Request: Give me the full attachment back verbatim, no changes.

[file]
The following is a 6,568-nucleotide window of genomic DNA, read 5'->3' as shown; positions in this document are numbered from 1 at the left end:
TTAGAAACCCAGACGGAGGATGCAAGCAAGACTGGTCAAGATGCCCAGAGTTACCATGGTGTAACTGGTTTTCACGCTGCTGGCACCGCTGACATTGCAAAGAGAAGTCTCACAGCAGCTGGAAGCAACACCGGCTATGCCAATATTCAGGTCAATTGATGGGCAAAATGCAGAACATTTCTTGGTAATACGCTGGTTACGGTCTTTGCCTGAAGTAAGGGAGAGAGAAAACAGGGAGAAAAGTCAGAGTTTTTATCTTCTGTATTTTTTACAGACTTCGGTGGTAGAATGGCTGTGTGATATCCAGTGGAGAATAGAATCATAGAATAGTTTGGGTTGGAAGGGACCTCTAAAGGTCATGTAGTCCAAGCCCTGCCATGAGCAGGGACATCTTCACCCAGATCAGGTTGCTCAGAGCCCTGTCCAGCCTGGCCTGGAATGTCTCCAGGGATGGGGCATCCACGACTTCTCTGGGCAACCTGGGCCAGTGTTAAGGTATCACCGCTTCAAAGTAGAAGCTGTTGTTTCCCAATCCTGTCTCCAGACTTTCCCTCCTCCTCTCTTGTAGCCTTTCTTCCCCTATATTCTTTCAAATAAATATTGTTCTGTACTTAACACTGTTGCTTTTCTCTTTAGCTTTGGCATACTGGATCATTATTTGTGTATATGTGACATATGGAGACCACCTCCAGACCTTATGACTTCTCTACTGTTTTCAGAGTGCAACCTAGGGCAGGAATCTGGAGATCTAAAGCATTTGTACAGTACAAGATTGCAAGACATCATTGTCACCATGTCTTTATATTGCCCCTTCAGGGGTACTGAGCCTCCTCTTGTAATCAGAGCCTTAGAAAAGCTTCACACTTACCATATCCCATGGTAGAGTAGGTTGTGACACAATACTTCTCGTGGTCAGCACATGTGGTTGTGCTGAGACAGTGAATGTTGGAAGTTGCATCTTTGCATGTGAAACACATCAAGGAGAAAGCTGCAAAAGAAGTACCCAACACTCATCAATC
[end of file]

The following is a 6,568-nucleotide window of genomic DNA, read 5'->3' as shown; positions in this document are numbered from 1 at the left end:
TTAGAAACCCAGACGGAGGATGCAAGCAAGACTGGTCAAGATGCCCAGAGTTACCATGGTGTAACTGGTTTTCACGCTGCTGGCACCGCTGACATTGCAAAGAGAAGTCTCACAGCAGCTGGAAGCAACACCGGCTATGCCAATATTCAGGTCAATTGATGGGCAAAATGCAGAACATTTCTTGGTAATACGCTGGTTACGGTCTTTGCCTGAAGTAAGGGAGAGAGAAAACAGGGAGAAAAGTCAGAGTTTTTATCTTCTGTATTTTTTACAGACTTCGGTGGTAGAATGGCTGTGTGATATCCAGTGGAGAATAGAATCATAGAATAGTTTGGGTTGGAAGGGACCTCTAAAGGTCATGTAGTCCAAGCCCTGCCATGAGCAGGGACATCTTCACCCAGATCAGGTTGCTCAGAGCCCTGTCCAGCCTGGCCTGGAATGTCTCCAGGGATGGGGCATCCACGACTTCTCTGGGCAACCTGGGCCAGTGTTAAGGTATCACCGCTTCAAAGTAGAAGCTGTTGTTTCCCAATCCTGTCTCCAGACTTTCCCTCCTCCTCTCTTGTAGCCTTTCTTCCCCTATATTCTTTCAAATAAATATTGTTCTGTACTTAACACTGTTGCTTTTCTCTTTAGCTTTGGCATACTGGATCATTATTTGTGTATATGTGACATATGGAGACCACCTCCAGACCTTATGACTTCTCTACTGTTTTCAGAGTGCAACCTAGGGCAGGAATCTGGAGATCTAAAGCATTTGTACAGTACAAGATTGCAAGACATCATTGTCACCATGTCTTTATATTGCCCCTTCAGGGGTACTGAGCCTCCTCTTGTAATCAGAGCCTTAGAAAAGCTTCACACTTACCATATCCCATGGTAGAGTAGGTTGTGACACAATACTTCTCGTGGTCAGCACATGTGGTTGTGCTGAGACAGTGAATGTTGGAAGTTGCATCTTTGCATGTGAAACACATCAAGGAGAAAGCTGCAAAAGAAGTACCCAACACTCATCAATC